He was billed as the Tuljapur Express, hailing from a pious town in Maharashtra’s Osmanabad district, during India’s victorious Under-19 World Cup campaign at the start of the year. Then came allegations about age-fudging, which coincided with him tending to his ailing mother.
A fat paycheck at the Indian Premier League (IPL) auction, by the Chennai Super Kings, was to follow. If 2022 wasn’t happening enough for Rajvardhan Hangargekar, the lanky pacer starred in Maharashtra’s Vijay Hazare Trophy campaign.
The young pacer who consistently bowls at 140+ kph, opens up ahead of his anticipated Ranji Trophy debut.
On his targets in maiden Ranji season
I hit a length that’s rewarding irrespective of the format. I have also been working on reverse swing with the older ball. I am excited to make my debut but I also realise that I should not get carried away. It may sound cliche, but I will try and keep it simple and stick to the basics. If I can do that, it will hold me in good stead and will help the team immensely.
On his learnings from Syed Mushtaq Ali Trophy and Vijay Hazare Trophy
The biggest lesson I learnt was how to create wicket-taking opportunities. In junior cricket, it was much easier. Over here, I had to work my way into getting batters to play falser strokes. I am glad that I could improve as both the tournaments went along. Before the Syed Mushtaq Ali Trophy, I had not played too many T20s, so the experience will come handy in my future endeavours.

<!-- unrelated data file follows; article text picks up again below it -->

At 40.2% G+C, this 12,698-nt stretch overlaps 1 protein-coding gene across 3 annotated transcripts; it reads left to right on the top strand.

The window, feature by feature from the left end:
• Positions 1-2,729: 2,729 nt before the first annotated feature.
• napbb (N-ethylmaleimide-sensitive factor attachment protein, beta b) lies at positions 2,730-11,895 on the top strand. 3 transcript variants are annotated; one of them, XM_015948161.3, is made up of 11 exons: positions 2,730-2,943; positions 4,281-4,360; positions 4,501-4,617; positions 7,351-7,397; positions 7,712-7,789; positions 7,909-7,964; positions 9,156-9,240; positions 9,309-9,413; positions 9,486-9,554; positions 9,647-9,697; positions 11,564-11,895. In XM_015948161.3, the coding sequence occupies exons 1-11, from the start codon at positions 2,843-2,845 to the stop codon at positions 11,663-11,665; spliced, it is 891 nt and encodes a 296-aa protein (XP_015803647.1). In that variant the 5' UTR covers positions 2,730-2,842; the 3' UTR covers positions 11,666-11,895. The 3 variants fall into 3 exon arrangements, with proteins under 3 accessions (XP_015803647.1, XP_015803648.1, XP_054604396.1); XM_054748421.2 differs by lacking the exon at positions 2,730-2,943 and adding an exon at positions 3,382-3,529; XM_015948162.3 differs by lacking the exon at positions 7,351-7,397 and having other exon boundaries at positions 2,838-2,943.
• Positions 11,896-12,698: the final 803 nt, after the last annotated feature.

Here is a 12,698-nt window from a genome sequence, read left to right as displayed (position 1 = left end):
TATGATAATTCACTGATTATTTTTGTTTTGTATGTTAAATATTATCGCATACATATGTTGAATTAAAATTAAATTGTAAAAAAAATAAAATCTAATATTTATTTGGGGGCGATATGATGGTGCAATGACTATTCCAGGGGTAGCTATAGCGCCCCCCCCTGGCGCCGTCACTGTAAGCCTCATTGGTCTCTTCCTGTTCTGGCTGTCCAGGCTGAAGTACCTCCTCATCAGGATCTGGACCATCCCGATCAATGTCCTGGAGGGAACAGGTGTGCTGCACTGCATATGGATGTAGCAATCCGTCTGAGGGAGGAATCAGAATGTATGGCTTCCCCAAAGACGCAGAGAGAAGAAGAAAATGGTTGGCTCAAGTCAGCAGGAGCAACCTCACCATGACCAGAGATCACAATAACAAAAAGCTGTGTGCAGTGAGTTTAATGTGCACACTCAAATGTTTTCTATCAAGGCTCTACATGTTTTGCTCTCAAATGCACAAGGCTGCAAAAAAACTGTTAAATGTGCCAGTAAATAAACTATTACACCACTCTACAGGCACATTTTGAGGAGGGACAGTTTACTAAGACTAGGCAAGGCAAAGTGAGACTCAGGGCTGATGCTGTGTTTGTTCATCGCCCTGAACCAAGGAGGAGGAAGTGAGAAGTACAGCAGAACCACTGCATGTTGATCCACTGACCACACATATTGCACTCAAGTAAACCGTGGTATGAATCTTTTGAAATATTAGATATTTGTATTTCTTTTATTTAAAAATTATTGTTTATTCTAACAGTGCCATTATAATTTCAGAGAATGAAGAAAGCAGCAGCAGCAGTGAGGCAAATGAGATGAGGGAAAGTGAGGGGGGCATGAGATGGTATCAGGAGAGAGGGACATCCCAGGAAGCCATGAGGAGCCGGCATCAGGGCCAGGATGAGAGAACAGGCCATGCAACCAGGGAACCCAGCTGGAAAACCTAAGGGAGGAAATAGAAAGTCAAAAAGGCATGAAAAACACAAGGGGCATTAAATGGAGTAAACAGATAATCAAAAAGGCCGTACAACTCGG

On dealing with age-fudging allegations
I had completely switched myself off from that topic. Even earlier, there were a few incidents that may have distracted myself from cricket but my nature is such that I have clarity about my goals. I never sway away from my goals, my game, my family, my coaches and my close friends. All I did was since I was not involved in any wrongdoing, I should not take any cognisance of it. I was focused on my tasks and thankfully, my support group has stood right behind me.
On his unique run-up, termed “faulty” by many experts
I have realised that I should stick to what works best for me. It’s more important to be effective with the ball rather than being pleasing to the eye. I have developed a rhythm into my bowling by working hard over the years, so I don’t feel it’s necessary to change the run-up only for looking good.
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